Higgins Fire Board: Measure V opposition not factual
A local group opposing the proposed Higgins Fire Protection District special fire tax, dubbed Measure V, misrepresented facts in a voter ballot and information pamphlet that was recently mailed out to registered voters by the Nevada County Elections Office, according to Higgins Fire officials.
“They are not factual,” Higgins Fire District spokesman Pete Marchinek told The Union. “I understand there are opinions both for and against every ballot measure, but as long as everything is true and factual, that’s what needs to take place.”
In June, the Higgins Fire District won approval from the county to hold a special election on a proposed new fire protection tax that, if approved by a two-thirds majority vote, would repeal a 35-year-old $25-per-parcel fire tax, and instead impose an average $141-per-residential-parcel special fire protection tax.
The special district election is being done by mail vote, and will be counted on Aug. 25. Ballots were mailed to district voters by the Nevada County Elections Office on July 28.
It is the third time Higgins has tried for a special tax recently — the last time, in 2014, it lost by only 29 votes.
On June 10, Nevada County Clerk-Recorder Gregory J. Diaz issued a public notice of election for Measure V, which included the requirements and submittal deadlines that any written arguments and rebuttals, for or against the measure, should meet in order to be included in the voter ballot.
Diaz said he received one argument in opposition of the measure penned by Wade Freedle, a member of the Citizens for Fair Fire Taxes, and one argument in favor, authored by Higgins Fire board members.
One rebuttal against the measure was also submitted, by Freedle and Eddie Garcia, another member of the opposing group.
Higgins Fire Board Chairman Bruce Jones recently sent a letter to local media outlets highlighting several instances where the arguments included in the voter ballot against Measure V were not factual, including a claim that Higgins Fire staff do not provide any medical function.
“In fact 50 percent of calls are for medical reasons,” Jones’ letter states. “… (Our) firefighters are often the first in, it’s why we are called ‘first responders.’ It is our EMT firefighters who provide the first medical aid, our firefighters are the (ones) who start CPR, and our firefighters are the ones continuing CPR in the ambulance.”
For the full letter, see Jones’ opinion piece on A4.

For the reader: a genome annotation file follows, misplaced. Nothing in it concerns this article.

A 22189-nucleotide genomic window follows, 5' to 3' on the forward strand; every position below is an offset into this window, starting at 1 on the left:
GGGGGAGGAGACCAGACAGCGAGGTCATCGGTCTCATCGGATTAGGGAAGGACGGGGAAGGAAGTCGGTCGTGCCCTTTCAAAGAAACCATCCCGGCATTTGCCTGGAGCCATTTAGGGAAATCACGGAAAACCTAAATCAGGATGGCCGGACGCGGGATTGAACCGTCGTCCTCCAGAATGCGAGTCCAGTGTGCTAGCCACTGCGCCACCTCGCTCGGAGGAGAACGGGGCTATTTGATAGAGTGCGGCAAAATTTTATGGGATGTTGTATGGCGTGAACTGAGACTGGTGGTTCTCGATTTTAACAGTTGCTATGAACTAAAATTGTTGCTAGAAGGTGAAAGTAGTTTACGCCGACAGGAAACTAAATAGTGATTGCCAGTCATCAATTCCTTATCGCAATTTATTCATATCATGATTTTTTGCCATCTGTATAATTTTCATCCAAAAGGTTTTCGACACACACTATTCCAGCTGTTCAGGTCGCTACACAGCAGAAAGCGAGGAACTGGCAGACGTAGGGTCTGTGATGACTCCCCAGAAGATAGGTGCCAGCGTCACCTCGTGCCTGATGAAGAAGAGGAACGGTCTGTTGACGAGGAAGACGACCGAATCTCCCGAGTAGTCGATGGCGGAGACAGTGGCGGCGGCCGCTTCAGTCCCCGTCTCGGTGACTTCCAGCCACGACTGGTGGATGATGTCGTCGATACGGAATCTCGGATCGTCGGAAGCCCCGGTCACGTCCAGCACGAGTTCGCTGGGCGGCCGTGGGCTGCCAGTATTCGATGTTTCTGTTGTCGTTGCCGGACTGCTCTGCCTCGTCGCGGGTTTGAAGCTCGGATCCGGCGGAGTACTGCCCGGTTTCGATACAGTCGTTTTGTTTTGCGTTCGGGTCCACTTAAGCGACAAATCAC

Citing election law, Diaz said that the elections office is prohibited from altering any argument or rebuttal, for or against a measure, that they receive.
“The materials that were sent to the voters are indeed correct and comply with election code,” he said. “If someone is upset, there is a court remedy that could be available to people, but outside of that people could consult their legal advisor if they feel we sent out misleading or incorrect information. But we didn’t.”
Initially reported by Yubanet, Citizens for Fair Fire Taxes, also recently sent postcards to registered voters that claimed, among other statements, that Higgins Fire does not provide emergency medical services because its fire personnel are not trained as emergency medical technicians.
Diaz confirmed that Freedle obtained Higgins Fire district voter addresses from the elections office for a $50 fee.
“The comments that were made and the postcard that was authored to the community members of our fire district stating that we do not use medical aid, that is not true,” Marchinek said. “All of our full-time firefighters are EMTs, and three-quarters of our paid-call firefighters and volunteers are EMTs as well.”
While Freedle said that his group may have been wrong in claiming that Higgins Fire personnel do not have emergency medical training, he added that the other arguments he and his group have disseminated to voters are factual.
Freedle adds that Jones’ claim that the special tax is not a parcel tax, but a flat rate special fire tax separate from a property tax, is disingenuous.
“I’m just a poor old country boy and I know if this passes, it’s going to be shown as a line item on my property tax statement,” Freedle said. “I think his response is generally anticipated because they have spun it from their direction and that’s what you expect in an election like this … Everything that could be classified as a fact, we are certainly ready to support 100 percent, and we’re ready to argue our verbal shadings of opinion.”
Garcia added, “We will all be taxed with a fire tax that is not coming back to our county. It seems to be going to the general fund of the state and not seeing the light of day for fighting fires on the local level.”
Marchinek said that Higgins Fire officials encourage a healthy debate on the measure, but emphasized that discussion needs to be based on the facts.
“As long as all the information is correct, and as long as it’s true and honest, that’s what needs to be portrayed,” Marchinek said. “They need to have their facts straight. We as a department encourage everyone to get educated on this ballot measure and vote accordingly.”
To contact Staff Writer Ivan Natividad, email firstname.lastname@example.org or call 530-477-4236.
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